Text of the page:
Testing in Node.js Using Mocha and Chai [2/2]

Advance use cases for testing your NodeJS APIs

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We introduced you to the basics of testing in Node.js in the previous post. As we promised, this post picks up from where the previous post left off and discusses more advanced concepts related to testing a Node.js program.

In this post, we are going to introduce you to the second level of testing software, integration testing, and common testing practices like mocking and stubbing.

To start, let’s understand what integration testing is and why we need it.


What is integration testing?

Integration testing combines several units (that we tested in unit testing) and test them as a single group. It inspects the system for bugs related to the interaction between units.

We can use integration testing to test data retrieval from databases, remote APIs, and API endpoints. The use of integration testing increases the expanse of the code covered by tests.

Usually, integration testing is the responsibility of the developer. But it’s not rare for independent testers to carry out the testing.


Integration testing in Node.js with Mocha and Chai

To start with Node.js integration testing, we will use Mocha and Chai NPM packages. We are going to use an Express server with REST endpoints for our testing purposes. To send HTTP requests to this server during testing, we use a new package called chai-http. Make sure to install chai-http using npm install command before continuing.


Testing asynchronous functions

When testing asynchronous functions using Mocha, we have to follow a slightly different format to the one we used in the previous tutorial. Even though I used the word “new” to describe this format, it is not new for a Node.js developer. We can pass a callback or if the asynchronous function returns a Promise, use Promises or async/await inside the “it” function to deal with the asynchronous code as we normally do in Node.js.

describe("Test asynchronous code", () => {

	//using a callback function
	it("should return the intended output", done => {
    	callToAsyncFunction(input, (result) = {
        	//implement testing logic

        	//call the callback function
        	done()
    	})
	})

	//using promises
	it("should return another output", () => {
    	return callToAsyncFunction(input).then(result => {
        	//implement result testing logic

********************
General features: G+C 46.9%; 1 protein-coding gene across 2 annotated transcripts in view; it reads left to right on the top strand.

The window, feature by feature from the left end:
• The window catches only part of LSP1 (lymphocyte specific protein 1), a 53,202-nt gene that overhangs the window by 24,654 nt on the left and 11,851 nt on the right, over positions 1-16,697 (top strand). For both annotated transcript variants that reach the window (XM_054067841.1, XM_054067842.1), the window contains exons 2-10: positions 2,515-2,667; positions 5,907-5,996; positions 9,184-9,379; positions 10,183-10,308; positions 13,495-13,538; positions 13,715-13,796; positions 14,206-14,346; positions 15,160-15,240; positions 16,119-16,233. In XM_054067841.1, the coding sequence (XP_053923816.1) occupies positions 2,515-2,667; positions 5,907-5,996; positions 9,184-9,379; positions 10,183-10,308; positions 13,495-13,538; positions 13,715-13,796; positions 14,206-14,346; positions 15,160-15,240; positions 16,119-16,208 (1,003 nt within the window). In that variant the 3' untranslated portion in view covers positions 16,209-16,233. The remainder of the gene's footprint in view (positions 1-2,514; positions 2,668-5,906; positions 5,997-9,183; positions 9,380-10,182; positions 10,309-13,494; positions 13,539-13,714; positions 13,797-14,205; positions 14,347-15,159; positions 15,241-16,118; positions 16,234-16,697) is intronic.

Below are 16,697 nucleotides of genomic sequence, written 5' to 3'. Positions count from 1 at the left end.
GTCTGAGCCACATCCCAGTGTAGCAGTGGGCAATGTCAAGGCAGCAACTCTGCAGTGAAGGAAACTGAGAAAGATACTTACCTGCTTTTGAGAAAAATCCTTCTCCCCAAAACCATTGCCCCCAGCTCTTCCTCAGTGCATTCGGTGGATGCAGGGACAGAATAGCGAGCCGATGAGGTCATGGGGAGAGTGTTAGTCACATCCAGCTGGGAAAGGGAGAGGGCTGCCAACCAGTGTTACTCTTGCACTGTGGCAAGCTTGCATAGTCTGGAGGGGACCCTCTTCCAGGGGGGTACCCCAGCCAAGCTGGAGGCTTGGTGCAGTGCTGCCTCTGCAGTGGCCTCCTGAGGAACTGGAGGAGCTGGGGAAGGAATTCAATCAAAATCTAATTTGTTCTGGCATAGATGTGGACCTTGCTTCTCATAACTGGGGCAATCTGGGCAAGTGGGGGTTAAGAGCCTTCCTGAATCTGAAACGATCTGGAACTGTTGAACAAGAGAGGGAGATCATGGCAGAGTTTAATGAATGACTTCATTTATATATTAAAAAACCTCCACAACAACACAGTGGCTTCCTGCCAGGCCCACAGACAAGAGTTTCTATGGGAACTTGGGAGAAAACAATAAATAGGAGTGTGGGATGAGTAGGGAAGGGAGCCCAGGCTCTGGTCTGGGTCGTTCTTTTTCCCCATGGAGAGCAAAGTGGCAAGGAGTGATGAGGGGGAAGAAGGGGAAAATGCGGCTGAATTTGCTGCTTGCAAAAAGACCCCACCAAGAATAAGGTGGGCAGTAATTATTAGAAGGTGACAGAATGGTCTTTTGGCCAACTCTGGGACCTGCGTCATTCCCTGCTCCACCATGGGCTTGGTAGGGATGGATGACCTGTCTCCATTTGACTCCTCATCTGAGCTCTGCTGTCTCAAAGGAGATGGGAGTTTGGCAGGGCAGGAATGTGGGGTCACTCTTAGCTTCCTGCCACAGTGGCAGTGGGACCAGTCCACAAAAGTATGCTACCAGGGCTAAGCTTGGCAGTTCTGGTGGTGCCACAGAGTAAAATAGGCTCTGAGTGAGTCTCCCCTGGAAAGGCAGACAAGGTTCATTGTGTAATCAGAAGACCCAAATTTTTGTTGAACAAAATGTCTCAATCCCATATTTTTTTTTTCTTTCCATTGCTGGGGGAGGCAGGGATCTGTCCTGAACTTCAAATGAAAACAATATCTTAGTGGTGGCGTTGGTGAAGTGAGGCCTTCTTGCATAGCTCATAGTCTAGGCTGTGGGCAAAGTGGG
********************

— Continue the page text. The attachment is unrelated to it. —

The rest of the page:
})
	})

	//using async/await
	it("should return a different output", async () => {
    	let result = await callToAsyncFunction(input)
    	//implement testing logic

	})
})

Write test cases for testing your API

For your first implementation of integration testing, we are using a REST API that retrieves relevant data from a database on requests and sends them back to the client. Assume that the database (we are using a MongoDB database) and data models of the application have already been set for the clarity of the implementation of tests.

The POST route /dogs is used to save a new dog to the database using the data sent from the client-side through a POST request. The Dog model we are using in this step has 3 attributes: name, age, and breed of the dog. We need to pass this data with the HTTP request to the /dog route to create a new dog.

const Dog = require("./models/dog")

app.get('/dogs', (req, res) => {
	let {name, age, breed} = req.body

	let newDog = new Dog({
    	name,
    	age,
    	breed
	})

	newDog.save((err) => {
    	if (err){
        	return res.status(500).send(err.message)
    	}
    	res.status(200).send()

	})
})

When all the routes of the API are handled, don’t forget to export the “app” object so that we can access the server for testing.

module.exports = app

Create a file named dogs.js inside the test directory to write the test cases for this route. Inside this file, we are testing the route to see if it responds with the results we expect. In this case, it is a confirmation that the new dog was saved to the database successfully.

However, since we are only testing out this code, we need to leave the database in its initial state after the test case is finished. So, we have to delete every new record entered into the database after every test case. We can use Mocha’s afterEach hook to achieve this.

const chai = require("chai")
const chaiHttp = require("chai-http")
const expect = chai.expect
chai.use(chaiHttp)
const app = require('../app')
const Dog = require("./models/dog")

describe("POST /dogs", () => {

	it("should return status 200", async () => {
    	let res = await chai
        	.request(app)
        	.post('/dogs')
        	.send({name: "Charlie", age: "9", breed: "Pomerian"})
       
    	expect(res.status).to.equal(200)
       
	})

	afterEach(async () => {
    	await Dog.deleteOne({name: "Charlie"})
	})
})

We use async/await to handle the asynchronous route handling function. Then, we use Chai (which is using chai-http) to send a POST request to the server. We can send the body of the POST requests with the request using the send method. Chai’s expect function is used to assert that the response is equal to what we expect.

You can follow the same test process when testing much complex API endpoints. If testing involves entering or retrieving data from a database, make sure to leave the database in its initial state using Mocha’s beforeEach, afterEach functions to enter and delete records.

Using stubs with Sinon